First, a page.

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Paulo Sergio Pinheiro: "Children are tired of words"

© UNICEF/Argentina/2008

Paulo Sergio Pinheiro: "Children are tired of words"

Buenos Aires, August 21, 2008 - "Children and adolescents are tired of words, tired of the rhetoric, they want actions and effective protection," said the Rapporteur on Children of the Inter-American Commission on Human Rights (IACHR), Paulo Sergio Pinheiro, author of one of the Global Study of Violence - the most recent and comprehensive UN studies on violence against children which was published in 2006, after three years of work during which he consulted more than 50 UN member states.

Pinheiro opened the first session of the Latin American and Caribbean Preparatory Meeting for the Third World Congress against Sexual Exploitation of Children which will be held in November in Brazil. The other two presentations were given by the General Director of Inter-American Institute for Children and Adolescents of the Organization of American States (IACHR), Maria de los Dolores Aguilar Marmolejo, and Vice President of the Committee on the Rights of the Child of the UN High Commission for Human Rights, Rosa Maria Ortiz.

"Children and adolescents are tired of not being protected, “said Pinheiro ”The democracies of this continent were unable to assure their protection. The Third Congress against Sexual Exploitation of Children has to put an end to this scandal."

The study led by Pinheiro concludes that acts of violence against children occur everywhere, in all countries and societies, affecting all social groups. Children suffer abuse on a daily basis, and while there are unexpected and isolated acts of violence, most of the abuses and suffering is caused by people who the children know, and in whom they should be able to trust, such as their parents, boyfriends or girlfriends, spouses and partners, classmates, teachers and employers.

Violence against children includes physical violence, psychological violence such as insults and humiliation, discrimination, neglect and maltreatment. Although the consequences may vary depending on the nature and severity of the violence, the impact in the short and long term for children and for society as a whole, are often severe and damaging.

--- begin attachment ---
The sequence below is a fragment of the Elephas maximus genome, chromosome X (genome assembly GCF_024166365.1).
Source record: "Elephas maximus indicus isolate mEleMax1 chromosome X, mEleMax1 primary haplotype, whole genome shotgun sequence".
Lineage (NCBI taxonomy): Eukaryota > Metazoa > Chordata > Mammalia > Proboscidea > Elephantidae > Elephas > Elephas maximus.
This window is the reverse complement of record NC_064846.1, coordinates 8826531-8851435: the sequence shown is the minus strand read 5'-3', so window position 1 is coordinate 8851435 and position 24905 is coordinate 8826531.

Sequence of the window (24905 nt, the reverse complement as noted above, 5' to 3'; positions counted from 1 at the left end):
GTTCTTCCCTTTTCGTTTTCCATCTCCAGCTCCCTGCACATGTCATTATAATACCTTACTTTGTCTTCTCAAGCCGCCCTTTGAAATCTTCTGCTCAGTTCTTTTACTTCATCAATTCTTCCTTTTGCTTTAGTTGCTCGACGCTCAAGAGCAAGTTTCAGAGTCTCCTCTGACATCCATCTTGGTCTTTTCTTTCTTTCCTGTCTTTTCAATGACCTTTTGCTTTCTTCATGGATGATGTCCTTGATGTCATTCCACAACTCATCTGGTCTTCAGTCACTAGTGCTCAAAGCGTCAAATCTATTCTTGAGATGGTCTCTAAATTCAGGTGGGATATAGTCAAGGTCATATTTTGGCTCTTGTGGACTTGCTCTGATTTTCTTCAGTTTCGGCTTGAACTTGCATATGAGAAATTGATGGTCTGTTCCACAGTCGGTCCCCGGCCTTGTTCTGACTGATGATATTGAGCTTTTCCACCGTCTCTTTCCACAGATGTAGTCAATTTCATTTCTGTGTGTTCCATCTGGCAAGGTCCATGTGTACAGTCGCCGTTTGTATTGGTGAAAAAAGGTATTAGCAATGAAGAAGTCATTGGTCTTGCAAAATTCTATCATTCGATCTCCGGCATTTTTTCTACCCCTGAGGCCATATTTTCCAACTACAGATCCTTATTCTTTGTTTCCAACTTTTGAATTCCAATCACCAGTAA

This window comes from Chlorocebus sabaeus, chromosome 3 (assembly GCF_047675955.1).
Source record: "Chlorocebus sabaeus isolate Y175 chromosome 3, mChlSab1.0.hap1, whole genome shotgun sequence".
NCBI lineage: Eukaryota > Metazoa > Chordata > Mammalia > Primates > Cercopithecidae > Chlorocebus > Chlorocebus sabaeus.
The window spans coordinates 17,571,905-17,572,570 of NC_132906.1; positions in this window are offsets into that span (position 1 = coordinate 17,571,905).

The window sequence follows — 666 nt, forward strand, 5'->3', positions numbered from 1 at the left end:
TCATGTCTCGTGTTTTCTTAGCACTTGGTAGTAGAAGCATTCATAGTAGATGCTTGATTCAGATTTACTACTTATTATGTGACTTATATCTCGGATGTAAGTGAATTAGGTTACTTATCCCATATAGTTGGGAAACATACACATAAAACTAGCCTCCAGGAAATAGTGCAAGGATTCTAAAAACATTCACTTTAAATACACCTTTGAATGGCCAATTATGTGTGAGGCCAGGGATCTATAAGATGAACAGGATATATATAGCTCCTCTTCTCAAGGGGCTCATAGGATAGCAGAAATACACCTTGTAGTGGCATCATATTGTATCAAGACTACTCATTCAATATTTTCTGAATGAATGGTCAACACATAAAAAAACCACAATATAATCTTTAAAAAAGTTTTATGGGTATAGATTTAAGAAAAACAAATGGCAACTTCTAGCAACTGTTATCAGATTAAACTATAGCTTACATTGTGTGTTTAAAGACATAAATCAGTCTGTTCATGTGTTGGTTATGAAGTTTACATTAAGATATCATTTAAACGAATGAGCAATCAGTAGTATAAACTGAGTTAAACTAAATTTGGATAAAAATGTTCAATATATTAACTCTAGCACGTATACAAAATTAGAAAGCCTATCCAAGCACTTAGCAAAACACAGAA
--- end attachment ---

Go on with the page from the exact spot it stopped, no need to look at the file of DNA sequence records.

Therefore, Pinheiro warned that the III Congress must not only consider the commercial sexual exploitation "because sometimes the children’s’ home is the most dangerous place", and he highlighted that "violence prevails when there is a culture of impunity, when marginal groups have no access to justice. "

"This situation demonstrates the states’ lack of compliance to international treaties which they signed voluntarily,” he said. “Nobody forced the States to ratify the International Convention on the Rights of the Child (ICRC) or the Optional Protocol on the Sale of Children, Child Prostitution and the Use of Child Pornography, but if they did sign, they have to comply. There are no excuses."

In Latin America, it is estimated that more than 2 million children and adolescents are exploited sexually each year.  Boys face a greater risk of physical violence than girls, while girls are more likely to suffer sexual violence, neglect and forced prostitution.

Pinheiro listed several international treaties and confirmed that although legislation is an important element, "the effective implementation of the norms is more important."

"Despite this abundance of international laws, a gap remains between the commitment and the reality which hinders the eradication of sexual exploitation of children and adolescents,” he said. “If we want to assume a serious commitment on the issue, we cannot only regret what happened, but we have to prevent violence from happening."

Among other recommendations to the Latin American and Caribbean delegations to take the Third World Congress, the IACHR rapporteur suggested that states need to invest in the design of public policies based on a human rights approach. Policies with clear targets, he said, to ensure the participation of all stakeholders including children and adolescents. "There is not much to invent: we must implement the commitments made," he concluded.

For further information
Tamar Hahn, thahn@unicef.org, (+507) 301 7485, UNICEF Latin America and Caribbean


UNICEF is on the ground in over 150 countries and territories to help children survive and thrive, from early childhood through adolescence.  The world’s largest provider of vaccines for developing countries, UNICEF supports child health and nutrition, good water and sanitation, quality basic education for all boys and girls, and the protection of children from violence, exploitation, and AIDS.  UNICEF is funded entirely by the voluntary contributions of individuals, businesses, foundations and governments.


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